In Western science, the study and treatment of emotion belongs to the fields of psychology and psychiatry. As far as I know emotion in current medical science is still largely a subjective matter. If someone is in grief, it is mainly a subjective feeling. It is difficult to have an objective quantitative criteria of the amount of grief that a person suffers.
The direction of current medical science is to investigate the role of the brain in the control of a person's emotion. We wish to take an alternative route. In Chinese medicine, emotion is not a subjective matter, but has a material basis. Five emotions are associated with five meridians (There is some ambiguity if the five emotions are associated with five organs or five meridians. Also, the heart is associated with two meridians: the Heart and the Pericardium):
- Fear is associated with the Kidney meridian.
- Grief is associated with the Lung meridian.
- Joy is associated with the Pericardium meridian
- Worry is associated with the Spleen meridian.
Practitioners of Chinese medicine could diagnose the emotional states of a patient by feeling the pulse on the wrist. The feelings of these practitioners comes from personal experiences in practice. It is difficult to quantify these personal subjective experiences. Despite a great deal of research effort in the last 50 years, there is not a universally accepted measuring device on strength of pulses on the wrist that genuinely reflects the experiences of thousands of years of Chinese medicine.
We instead are attempting a different route. Qi circulating along these five meridians should represent the state of the five emotions within a person. The more qi, the more intense the emotion. From the explanation of qi based on quantum field theory, it is measurable and can be quantified. Theoretically these five emotions could be quantified. Infrared imaging may provide a quantitative means of measuring the state of emotions by detecting hot spots or lines along the body surfaces corresponding to the five meridians.
For someone in grief, the Lung meridian may be the place to look for hot spots on the body surface temperature. Infrared (IR) images of a woman in her 50s were taken. The images showed hot spots on her left and right LU2 acupoints near her left and right shoulder, as shown in Fig 1a. The woman drank meridian water, which contains stable water clusters that we believe will repair the meridian (April 2009 Acupuncture Today for details). Thirty minutes after drinking the water, another IR picture was taken. In Fig. 1a, the two hottest spots around the left and right LU2 region were shown in white. In Fig 1b, they cooled down, and nearly all the white color was gone as it turned to red. The maximum temperatures at two hot spots at LU2 were considerably reduced.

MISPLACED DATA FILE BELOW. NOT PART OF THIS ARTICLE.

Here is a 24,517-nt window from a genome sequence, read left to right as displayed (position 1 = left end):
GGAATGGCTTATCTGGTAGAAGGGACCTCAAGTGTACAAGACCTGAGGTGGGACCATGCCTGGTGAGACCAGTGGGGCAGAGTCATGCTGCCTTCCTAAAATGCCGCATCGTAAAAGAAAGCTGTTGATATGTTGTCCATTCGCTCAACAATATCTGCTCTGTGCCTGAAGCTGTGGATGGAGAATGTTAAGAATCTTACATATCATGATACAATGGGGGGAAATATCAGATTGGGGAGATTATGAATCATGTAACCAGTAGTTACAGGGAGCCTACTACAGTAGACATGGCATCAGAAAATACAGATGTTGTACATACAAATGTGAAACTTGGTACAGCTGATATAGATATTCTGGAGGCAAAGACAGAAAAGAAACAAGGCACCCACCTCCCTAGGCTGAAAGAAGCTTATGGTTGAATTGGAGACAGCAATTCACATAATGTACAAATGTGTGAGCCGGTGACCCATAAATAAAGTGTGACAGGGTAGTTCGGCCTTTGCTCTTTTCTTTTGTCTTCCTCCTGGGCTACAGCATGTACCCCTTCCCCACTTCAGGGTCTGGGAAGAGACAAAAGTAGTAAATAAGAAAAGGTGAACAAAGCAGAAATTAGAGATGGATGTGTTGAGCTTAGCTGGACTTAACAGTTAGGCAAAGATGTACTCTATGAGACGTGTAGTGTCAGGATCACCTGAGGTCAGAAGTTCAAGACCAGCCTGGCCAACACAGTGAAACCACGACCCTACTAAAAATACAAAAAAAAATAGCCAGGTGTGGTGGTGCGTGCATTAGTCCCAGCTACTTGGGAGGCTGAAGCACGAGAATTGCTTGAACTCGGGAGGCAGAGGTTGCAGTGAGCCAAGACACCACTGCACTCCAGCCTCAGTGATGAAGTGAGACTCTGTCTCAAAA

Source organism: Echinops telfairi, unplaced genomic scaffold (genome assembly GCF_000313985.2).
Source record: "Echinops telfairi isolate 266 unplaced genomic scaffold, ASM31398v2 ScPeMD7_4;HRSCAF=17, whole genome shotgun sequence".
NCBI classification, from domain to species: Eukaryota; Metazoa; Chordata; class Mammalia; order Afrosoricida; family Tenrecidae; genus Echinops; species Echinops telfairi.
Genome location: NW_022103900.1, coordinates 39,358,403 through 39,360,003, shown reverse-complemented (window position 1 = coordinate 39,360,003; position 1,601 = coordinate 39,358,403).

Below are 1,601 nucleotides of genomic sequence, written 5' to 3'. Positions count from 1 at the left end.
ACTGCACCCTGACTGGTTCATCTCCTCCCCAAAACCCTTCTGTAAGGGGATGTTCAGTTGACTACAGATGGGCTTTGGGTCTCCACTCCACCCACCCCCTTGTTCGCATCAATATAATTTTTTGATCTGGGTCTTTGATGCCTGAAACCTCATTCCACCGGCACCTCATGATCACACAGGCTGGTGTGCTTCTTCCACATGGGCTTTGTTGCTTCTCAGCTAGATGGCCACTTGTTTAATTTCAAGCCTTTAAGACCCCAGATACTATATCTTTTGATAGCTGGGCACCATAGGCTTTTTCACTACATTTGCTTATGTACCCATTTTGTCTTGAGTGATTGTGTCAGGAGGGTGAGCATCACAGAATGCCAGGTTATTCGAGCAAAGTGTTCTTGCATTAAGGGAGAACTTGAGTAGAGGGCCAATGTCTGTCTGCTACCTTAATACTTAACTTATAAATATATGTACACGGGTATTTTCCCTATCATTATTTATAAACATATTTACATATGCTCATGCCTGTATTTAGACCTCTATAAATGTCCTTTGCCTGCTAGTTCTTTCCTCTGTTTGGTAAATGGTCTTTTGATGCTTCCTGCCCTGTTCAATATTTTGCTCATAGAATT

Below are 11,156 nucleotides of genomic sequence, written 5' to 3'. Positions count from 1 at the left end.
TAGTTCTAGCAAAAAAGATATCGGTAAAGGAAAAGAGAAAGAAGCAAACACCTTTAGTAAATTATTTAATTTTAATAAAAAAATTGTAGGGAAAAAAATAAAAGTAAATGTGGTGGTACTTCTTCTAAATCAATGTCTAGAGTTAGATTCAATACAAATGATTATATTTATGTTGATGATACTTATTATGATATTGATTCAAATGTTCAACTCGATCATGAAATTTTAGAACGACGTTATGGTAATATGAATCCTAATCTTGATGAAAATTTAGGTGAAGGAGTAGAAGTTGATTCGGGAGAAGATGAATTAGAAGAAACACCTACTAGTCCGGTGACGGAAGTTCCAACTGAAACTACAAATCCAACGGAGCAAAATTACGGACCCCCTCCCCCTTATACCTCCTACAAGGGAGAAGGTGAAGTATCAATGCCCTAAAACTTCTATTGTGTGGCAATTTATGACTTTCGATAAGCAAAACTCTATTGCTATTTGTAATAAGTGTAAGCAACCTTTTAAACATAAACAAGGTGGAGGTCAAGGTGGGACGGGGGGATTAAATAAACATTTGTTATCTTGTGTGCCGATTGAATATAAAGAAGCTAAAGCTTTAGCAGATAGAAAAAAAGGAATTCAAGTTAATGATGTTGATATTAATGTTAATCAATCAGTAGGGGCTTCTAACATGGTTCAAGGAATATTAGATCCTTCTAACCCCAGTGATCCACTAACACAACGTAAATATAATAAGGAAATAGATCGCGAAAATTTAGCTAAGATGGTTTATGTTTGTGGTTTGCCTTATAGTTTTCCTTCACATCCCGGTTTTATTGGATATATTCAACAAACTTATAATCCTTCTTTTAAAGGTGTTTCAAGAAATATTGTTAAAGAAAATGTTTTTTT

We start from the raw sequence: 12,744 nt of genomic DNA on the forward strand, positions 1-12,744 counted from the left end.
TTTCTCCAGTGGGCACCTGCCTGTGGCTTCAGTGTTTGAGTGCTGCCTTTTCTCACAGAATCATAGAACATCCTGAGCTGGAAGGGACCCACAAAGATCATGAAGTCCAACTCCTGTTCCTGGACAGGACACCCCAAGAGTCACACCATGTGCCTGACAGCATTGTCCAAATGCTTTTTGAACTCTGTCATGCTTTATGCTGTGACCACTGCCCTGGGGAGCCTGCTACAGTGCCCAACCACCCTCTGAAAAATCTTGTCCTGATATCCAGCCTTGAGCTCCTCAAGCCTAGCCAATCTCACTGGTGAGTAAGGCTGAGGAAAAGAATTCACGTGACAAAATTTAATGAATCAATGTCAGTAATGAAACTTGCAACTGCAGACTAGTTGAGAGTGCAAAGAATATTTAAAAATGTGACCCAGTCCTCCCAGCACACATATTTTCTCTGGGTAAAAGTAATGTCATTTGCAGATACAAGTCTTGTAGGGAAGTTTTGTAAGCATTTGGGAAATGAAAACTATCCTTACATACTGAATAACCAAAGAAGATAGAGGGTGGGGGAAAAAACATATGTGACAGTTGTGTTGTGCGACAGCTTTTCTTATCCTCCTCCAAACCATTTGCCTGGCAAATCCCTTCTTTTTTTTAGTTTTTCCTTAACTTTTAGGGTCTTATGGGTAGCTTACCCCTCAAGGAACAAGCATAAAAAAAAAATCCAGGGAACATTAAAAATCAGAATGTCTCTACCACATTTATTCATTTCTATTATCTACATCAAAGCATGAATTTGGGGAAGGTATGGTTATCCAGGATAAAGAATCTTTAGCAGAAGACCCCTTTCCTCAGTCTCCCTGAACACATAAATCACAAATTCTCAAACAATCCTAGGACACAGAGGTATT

The maximum temperature in the region LU2 may be an objective indicator of the amount of the woman's grief. The relative quantitative reduction of the hottest region may be regarded as a measure of treatment effectiveness. The method may be from acupuncture needles, herbs, medications, nutritional supplements, exercises or healing from external qi. The larger the reduction, the more effective the method. In this case, we may infer that the water is effective in reducing temperature around the two regions surrounding the left and right LU2 acupoints.
In the second example, a young woman found out that a young man she liked was going to marry another woman. Before she drank the meridian water, we took an IR picture of her arms, as was shown in Fig 2a. There were two broad red bands running along the anterior surface of both left and right arms. Thirty minutes after she drank the meridian water, we took another IR picture of the same area. The broad red regions along her arms were considerably reduced.
We might interpret this result according to Chinese meridian theory. Her sadness was shown as a hot band along the pericardium meridian. Her sadness was reduced after drinking the meridian water. We may attribute the reduction of this region to the water's effectiveness.
These two cases and other similar ones suggest that there is a way to substantiate the claim of Chinese medicine that emotions are related to meridian system. By quantitatively measuring the properties of the meridian system with modern instruments such as IR, it may be possible to establish a quantitative medical science for emotions.
Although we used meridian water in these examples, the same method of taking infrared images before and immediately after a treatment can be applied to see the effectiveness of other modalities in Chinese medicine on a person's emotional state.
The infrared imaging system we use does not emit any radiation and is noninvasive. It can be taken as many times as possible without causing any harm to patients. It is relatively low in cost compared to other modern instruments such as functional MRIs, PET scans or CT scans that are now regularly used to study the brain. We urge more acupuncturists and researchers to advance our knowledge of human emotion from the viewpoint of Chinese medicine by using the simple method outlined here.
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